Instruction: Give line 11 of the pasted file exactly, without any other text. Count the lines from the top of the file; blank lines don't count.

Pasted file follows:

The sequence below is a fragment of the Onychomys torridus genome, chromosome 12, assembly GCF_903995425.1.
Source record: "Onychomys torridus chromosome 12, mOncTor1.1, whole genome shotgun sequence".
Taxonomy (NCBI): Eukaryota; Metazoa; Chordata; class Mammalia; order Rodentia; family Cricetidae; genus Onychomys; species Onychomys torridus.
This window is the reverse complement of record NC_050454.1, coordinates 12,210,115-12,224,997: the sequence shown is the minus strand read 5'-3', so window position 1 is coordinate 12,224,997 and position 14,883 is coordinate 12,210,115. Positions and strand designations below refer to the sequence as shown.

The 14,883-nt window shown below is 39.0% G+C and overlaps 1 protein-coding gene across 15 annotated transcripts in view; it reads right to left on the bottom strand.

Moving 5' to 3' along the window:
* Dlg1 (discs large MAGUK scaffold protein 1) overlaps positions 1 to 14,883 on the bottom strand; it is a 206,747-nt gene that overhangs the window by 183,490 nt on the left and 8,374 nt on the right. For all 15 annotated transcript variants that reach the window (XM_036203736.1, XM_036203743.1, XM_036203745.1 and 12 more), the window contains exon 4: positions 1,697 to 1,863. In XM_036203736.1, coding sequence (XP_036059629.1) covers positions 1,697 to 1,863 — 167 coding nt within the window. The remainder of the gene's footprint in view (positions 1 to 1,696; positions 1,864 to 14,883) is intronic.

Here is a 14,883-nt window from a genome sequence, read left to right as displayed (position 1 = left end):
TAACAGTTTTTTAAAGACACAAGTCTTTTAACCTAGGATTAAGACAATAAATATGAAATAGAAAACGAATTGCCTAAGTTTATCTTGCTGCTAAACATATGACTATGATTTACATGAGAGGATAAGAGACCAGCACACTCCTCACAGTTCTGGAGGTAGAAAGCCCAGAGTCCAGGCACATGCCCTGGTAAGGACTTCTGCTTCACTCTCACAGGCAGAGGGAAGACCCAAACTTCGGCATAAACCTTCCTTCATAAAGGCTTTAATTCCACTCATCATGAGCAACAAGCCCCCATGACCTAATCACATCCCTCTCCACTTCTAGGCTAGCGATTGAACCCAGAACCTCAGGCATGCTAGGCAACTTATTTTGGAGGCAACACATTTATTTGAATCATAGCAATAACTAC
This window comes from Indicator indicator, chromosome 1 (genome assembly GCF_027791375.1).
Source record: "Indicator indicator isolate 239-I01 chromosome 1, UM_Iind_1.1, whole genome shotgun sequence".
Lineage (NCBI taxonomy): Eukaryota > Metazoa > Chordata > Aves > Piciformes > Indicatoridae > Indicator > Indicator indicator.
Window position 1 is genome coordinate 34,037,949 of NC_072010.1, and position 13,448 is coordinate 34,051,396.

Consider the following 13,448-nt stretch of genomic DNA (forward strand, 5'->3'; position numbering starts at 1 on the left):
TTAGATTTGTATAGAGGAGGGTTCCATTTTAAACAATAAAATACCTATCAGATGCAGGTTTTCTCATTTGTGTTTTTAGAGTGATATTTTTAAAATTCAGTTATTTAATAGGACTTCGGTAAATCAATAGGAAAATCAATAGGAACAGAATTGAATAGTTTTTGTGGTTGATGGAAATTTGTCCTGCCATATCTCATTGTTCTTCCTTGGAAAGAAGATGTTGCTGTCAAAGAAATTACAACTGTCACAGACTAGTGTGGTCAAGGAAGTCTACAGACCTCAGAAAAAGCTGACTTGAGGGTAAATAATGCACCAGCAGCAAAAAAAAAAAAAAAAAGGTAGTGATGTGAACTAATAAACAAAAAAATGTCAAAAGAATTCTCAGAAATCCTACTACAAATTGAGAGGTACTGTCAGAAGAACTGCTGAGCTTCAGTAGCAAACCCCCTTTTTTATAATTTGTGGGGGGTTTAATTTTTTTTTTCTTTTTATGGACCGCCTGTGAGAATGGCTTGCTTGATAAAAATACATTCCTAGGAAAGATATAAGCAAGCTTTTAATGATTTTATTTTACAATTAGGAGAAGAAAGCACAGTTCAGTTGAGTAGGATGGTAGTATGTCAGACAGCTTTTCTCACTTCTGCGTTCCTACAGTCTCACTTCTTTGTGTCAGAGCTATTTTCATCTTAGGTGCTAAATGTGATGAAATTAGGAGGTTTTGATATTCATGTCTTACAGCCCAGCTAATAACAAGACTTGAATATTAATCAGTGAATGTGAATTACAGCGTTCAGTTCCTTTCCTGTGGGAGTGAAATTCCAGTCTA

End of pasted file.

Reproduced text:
Source record: "Indicator indicator isolate 239-I01 chromosome 1, UM_Iind_1.1, whole genome shotgun sequence".